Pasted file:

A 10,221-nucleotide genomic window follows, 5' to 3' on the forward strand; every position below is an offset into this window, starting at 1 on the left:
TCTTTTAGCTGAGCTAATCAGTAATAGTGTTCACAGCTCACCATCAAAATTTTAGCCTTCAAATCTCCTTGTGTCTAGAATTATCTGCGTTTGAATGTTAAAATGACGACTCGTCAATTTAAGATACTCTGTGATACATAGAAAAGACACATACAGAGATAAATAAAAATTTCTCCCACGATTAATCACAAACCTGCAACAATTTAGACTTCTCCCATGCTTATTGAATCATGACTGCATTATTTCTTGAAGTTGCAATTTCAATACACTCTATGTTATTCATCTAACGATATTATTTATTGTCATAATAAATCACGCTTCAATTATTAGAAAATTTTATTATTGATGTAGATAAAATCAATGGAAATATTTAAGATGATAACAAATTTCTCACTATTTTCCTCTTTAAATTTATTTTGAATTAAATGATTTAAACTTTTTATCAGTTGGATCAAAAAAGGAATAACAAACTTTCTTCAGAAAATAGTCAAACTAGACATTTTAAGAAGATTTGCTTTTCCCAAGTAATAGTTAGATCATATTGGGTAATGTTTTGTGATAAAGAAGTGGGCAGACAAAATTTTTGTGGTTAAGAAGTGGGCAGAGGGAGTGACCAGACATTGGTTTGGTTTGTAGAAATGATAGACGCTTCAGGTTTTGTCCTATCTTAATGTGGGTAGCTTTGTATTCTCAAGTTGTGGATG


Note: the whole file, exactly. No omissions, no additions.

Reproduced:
A 10,221-nucleotide genomic window follows, 5' to 3' on the forward strand; every position below is an offset into this window, starting at 1 on the left:
TCTTTTAGCTGAGCTAATCAGTAATAGTGTTCACAGCTCACCATCAAAATTTTAGCCTTCAAATCTCCTTGTGTCTAGAATTATCTGCGTTTGAATGTTAAAATGACGACTCGTCAATTTAAGATACTCTGTGATACATAGAAAAGACACATACAGAGATAAATAAAAATTTCTCCCACGATTAATCACAAACCTGCAACAATTTAGACTTCTCCCATGCTTATTGAATCATGACTGCATTATTTCTTGAAGTTGCAATTTCAATACACTCTATGTTATTCATCTAACGATATTATTTATTGTCATAATAAATCACGCTTCAATTATTAGAAAATTTTATTATTGATGTAGATAAAATCAATGGAAATATTTAAGATGATAACAAATTTCTCACTATTTTCCTCTTTAAATTTATTTTGAATTAAATGATTTAAACTTTTTATCAGTTGGATCAAAAAAGGAATAACAAACTTTCTTCAGAAAATAGTCAAACTAGACATTTTAAGAAGATTTGCTTTTCCCAAGTAATAGTTAGATCATATTGGGTAATGTTTTGTGATAAAGAAGTGGGCAGACAAAATTTTTGTGGTTAAGAAGTGGGCAGAGGGAGTGACCAGACATTGGTTTGGTTTGTAGAAATGATAGACGCTTCAGGTTTTGTCCTATCTTAATGTGGGTAGCTTTGTATTCTCAAGTTGTGGATG